The old Puritan John Bunyan testified: "Suddenly, this sentence fell upon my soul, "Thy righteousness is in heaven." . . . I saw, with the eyes of my soul Jesus Christ at God's right hand. . . It was glorious to me to see His exaltation and the worth and prevalency of all His benefits. . . . By this also was my faith in Him, as my righteousness the more confirmed in me, for if He and I were one, then His righteousness was mine, His merits mine, His victory also mine. Now I would see myself in heaven and earth at once; in heaven by my Christ, by my head, by my righteousness and life, though on earth by my body or person."
No longer is our life self-centered. The Lord Jesus lives out His life in us day by day as we maintain total dependence on Him by faith.
In summarizing the secret of great Christians who lived Christ-like lives V. Raymond Edman wrote in They Found the Secret, p. 152, the following:
Life is not achieved by longing for a better life and lingering at the cross. There must be appropriation by faith of the Holy Spirit to fill life with the presence of the Lord Jesus. That obtainment is by faith, and not by works. Inquires the Scripture: "This only would I learn of you, Received the Spirit by the works of the law, or by the hearing of faith?" (Galatians 3:2). Just as salvation is by faith, so also is the exchanged life. Just as we accept the Lord Jesus by faith as Savior, so by simple faith we receive the fullness of the Holy Spirit. Just as we took the Lord as our sin-bearer, we take the Holy Spirit as our burden-bearer. Just as we take the Savior as our penalty for sins that are past, we take the Holy Spirit for power over indwelling sins that are present. The Savior is our atonement; the Holy Spirit is our advocate. In salvation we receive newness of life, by the Holy Spirit we find life more abundant. In each case the appropriation is by faith, and by faith alone, wholly apart from any feeling on our part.
Baptism by immersion is the most beautiful symbol of this vital faith-union with Christ in His death, burial and resurrection with risen power. We go down into a watery grave, as Christ did, expressing our faith in following Him in His death, burial and resurrection. "God reckons us to have died and been buried when He died and was buried. Judicially it is true, for what happens to our Great Representative is true of all whom He represents," notes Pierson.
All believers in Christ died when Christ died, but the personal appropriation of their death with Christ came later in time when they put their personal trust in Christ. Our baptism is a beautiful picture of our funeral as we are solemnly consigned to our death in Christ. The marvelous message is that we do not remain dead, but we rise with Him from death and even in this world experience the power of His resurrection as men who have already died and risen again.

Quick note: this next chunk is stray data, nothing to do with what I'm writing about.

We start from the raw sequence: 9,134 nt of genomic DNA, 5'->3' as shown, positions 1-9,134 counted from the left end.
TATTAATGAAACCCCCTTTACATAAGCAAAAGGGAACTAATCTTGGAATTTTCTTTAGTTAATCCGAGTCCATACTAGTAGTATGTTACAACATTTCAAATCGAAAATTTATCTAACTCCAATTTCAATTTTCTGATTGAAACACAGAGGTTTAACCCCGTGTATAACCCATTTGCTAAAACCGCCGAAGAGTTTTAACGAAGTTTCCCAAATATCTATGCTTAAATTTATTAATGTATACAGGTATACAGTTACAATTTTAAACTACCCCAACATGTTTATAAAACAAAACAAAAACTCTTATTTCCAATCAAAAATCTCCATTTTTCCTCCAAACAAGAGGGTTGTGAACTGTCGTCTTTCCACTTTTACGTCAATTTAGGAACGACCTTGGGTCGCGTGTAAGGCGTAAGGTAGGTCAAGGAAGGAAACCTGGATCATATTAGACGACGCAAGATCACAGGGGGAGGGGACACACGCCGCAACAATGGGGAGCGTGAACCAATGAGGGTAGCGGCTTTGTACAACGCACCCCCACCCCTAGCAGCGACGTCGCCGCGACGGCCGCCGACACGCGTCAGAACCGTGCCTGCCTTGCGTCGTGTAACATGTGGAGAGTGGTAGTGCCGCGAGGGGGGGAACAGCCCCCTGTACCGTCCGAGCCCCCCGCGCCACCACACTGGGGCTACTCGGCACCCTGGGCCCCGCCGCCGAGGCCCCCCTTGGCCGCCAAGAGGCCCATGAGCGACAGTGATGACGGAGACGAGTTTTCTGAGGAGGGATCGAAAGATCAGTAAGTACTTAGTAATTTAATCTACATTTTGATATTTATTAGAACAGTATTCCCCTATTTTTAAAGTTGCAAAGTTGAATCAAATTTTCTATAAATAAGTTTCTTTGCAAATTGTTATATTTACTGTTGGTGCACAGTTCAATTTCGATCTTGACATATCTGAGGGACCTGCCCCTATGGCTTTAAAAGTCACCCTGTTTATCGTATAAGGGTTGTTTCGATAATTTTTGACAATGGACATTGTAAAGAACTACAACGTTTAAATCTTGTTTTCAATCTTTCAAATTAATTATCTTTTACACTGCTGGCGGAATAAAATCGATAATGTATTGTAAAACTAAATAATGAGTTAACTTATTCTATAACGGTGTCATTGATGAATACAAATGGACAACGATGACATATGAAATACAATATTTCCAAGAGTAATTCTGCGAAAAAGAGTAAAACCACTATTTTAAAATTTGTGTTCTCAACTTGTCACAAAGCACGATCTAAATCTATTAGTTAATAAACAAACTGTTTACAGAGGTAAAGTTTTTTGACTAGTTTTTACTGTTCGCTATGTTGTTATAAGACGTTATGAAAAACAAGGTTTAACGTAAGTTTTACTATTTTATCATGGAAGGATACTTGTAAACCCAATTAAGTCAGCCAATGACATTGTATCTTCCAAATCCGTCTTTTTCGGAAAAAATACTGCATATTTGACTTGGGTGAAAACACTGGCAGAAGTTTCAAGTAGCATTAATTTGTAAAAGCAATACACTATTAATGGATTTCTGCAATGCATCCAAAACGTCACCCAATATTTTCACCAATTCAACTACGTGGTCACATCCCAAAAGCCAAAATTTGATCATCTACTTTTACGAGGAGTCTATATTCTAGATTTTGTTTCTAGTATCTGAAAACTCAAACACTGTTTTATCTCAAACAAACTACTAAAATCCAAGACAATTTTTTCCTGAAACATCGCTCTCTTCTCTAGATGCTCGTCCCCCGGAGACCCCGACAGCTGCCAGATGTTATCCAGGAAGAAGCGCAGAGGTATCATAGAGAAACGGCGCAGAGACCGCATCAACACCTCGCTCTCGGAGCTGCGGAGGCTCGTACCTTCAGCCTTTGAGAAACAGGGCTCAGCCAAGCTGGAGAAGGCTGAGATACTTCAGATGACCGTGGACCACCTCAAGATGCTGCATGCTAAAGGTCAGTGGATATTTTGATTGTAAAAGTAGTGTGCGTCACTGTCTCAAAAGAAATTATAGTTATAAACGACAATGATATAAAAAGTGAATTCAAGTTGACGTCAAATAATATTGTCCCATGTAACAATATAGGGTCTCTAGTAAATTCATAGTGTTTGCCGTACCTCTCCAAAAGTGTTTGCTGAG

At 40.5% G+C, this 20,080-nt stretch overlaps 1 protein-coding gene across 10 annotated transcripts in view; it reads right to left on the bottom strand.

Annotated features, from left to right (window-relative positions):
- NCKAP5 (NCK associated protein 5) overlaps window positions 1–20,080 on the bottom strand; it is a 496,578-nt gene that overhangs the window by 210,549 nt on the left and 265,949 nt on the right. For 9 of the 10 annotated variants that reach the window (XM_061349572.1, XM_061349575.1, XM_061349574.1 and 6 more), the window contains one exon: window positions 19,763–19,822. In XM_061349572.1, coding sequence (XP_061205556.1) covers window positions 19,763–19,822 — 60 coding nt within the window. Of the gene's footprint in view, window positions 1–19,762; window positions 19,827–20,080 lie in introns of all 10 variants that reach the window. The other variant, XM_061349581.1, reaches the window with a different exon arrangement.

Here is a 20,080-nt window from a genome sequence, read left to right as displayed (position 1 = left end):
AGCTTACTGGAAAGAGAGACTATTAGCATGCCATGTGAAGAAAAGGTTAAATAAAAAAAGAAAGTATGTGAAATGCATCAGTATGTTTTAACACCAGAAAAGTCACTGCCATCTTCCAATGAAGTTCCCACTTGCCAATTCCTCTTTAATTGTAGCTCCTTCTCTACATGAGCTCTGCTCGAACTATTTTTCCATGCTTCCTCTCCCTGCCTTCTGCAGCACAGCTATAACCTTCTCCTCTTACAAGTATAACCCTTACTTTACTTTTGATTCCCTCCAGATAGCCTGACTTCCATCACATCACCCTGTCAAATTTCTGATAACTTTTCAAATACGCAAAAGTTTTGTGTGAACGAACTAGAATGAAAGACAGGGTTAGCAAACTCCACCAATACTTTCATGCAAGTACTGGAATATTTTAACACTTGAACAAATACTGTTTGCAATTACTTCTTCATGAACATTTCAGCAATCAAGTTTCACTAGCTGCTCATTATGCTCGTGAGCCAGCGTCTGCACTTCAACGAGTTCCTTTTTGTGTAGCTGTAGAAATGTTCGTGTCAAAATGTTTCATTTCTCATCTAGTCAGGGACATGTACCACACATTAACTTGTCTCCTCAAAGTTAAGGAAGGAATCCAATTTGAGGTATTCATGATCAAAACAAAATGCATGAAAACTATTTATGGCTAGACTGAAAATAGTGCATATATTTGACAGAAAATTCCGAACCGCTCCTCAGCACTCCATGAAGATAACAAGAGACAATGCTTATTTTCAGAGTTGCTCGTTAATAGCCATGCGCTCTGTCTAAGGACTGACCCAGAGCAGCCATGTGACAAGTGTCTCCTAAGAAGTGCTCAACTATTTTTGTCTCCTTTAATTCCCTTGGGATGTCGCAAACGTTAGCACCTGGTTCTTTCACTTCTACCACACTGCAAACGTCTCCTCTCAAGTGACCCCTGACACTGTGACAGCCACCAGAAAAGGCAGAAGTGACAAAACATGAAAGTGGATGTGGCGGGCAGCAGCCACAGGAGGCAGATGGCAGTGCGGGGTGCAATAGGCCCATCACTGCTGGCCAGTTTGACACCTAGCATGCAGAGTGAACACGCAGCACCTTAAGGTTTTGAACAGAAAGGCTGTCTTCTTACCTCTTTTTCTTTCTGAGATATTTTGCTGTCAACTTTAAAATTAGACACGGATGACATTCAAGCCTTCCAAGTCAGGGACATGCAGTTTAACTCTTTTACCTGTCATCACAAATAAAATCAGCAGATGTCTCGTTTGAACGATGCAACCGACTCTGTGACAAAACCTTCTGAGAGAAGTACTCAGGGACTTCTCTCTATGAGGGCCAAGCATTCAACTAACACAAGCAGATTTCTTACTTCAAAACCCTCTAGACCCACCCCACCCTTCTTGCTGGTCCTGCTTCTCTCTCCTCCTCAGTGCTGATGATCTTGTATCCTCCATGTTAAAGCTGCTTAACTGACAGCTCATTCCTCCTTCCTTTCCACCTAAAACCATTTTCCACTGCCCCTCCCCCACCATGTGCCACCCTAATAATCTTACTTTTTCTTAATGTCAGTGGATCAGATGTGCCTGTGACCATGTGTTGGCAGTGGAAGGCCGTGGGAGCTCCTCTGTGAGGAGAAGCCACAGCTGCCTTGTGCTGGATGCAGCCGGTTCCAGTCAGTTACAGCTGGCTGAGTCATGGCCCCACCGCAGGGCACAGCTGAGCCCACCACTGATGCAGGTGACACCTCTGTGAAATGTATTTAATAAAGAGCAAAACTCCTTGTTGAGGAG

There are great applications of this great truth to our relationship with God. Faith in Christ makes us one with Him, so that, "in God's sight, what is literally and actually true of Him, becomes judicially, representatively, constructively, true of us. We died when He died; we were buried when He was buried; and as many of us who have been baptized into Christ has been baptized into His death, that is, our baptism was the confession of our identity with Him, and our symbolic putting on of Christ" (Pierson).
Charles G. Trumbull speaks vividly of this new life in Christ: "The resources of the Christian life, my friends, are just––Jesus Christ. . . . I realized for the first time the many references to Christ in you, you in Christ, Christ our life, and abiding in Christ are literal, actual, blessed fact, and not figures of speech. . . Jesus Christ does not want to be our helper; He wants to be our life. He does not want us to work for Him. He wants us to let Him do His work through us, using us as we use a pencil to write with––better still, using us as one of the fingers of His hand."
If you need help in becoming a Christian here is A Free Gift for You.
Here are some more studies on justification by faith in Christ. Romans Series
Title: Romans 3:21-26; Galatians 2:16 Our Perfect Union with Christ
Series: Exchanged Life in Romans
Message by Wil Pounds (c) 2008. Anyone is free to use this material and distribute it, but it may not be sold under any circumstances whatsoever without the author's written consent.
Unless otherwise noted “Scripture quotations taken from the NASB." "Scripture taken from the NEW AMERICAN STANDARD BIBLE®, © Copyright 1960, 1962, 1963, 1968, 1971, 1972, 1973, 1975, 1977, 1995 by The Lockman Foundation Used by permission." (www.Lockman.org)
Scripture quoted by permission. Quotations designated (NET) are from the NET Bible® copyright ©1996-2006 by Biblical Studies Press, L.L.C. http://www.bible.org/. All rights reserved.
Wil is a graduate of William Carey University, B. A.; New Orleans Baptist Theological Seminary, Th. M.; and Azusa Pacific University, M. A. He has pastored in Panama, Ecuador and the U. S, and served for over 20 years as missionary in Ecuador and Honduras. He had a daily expository Bible teaching ministry head in over 100 countries for ten years. He continues to seek opportunities to be personally involved in world missions. Wil and his wife Ann have three grown daughters. He currently serves as a Baptist pastor and teaches seminary extension courses in Honduras.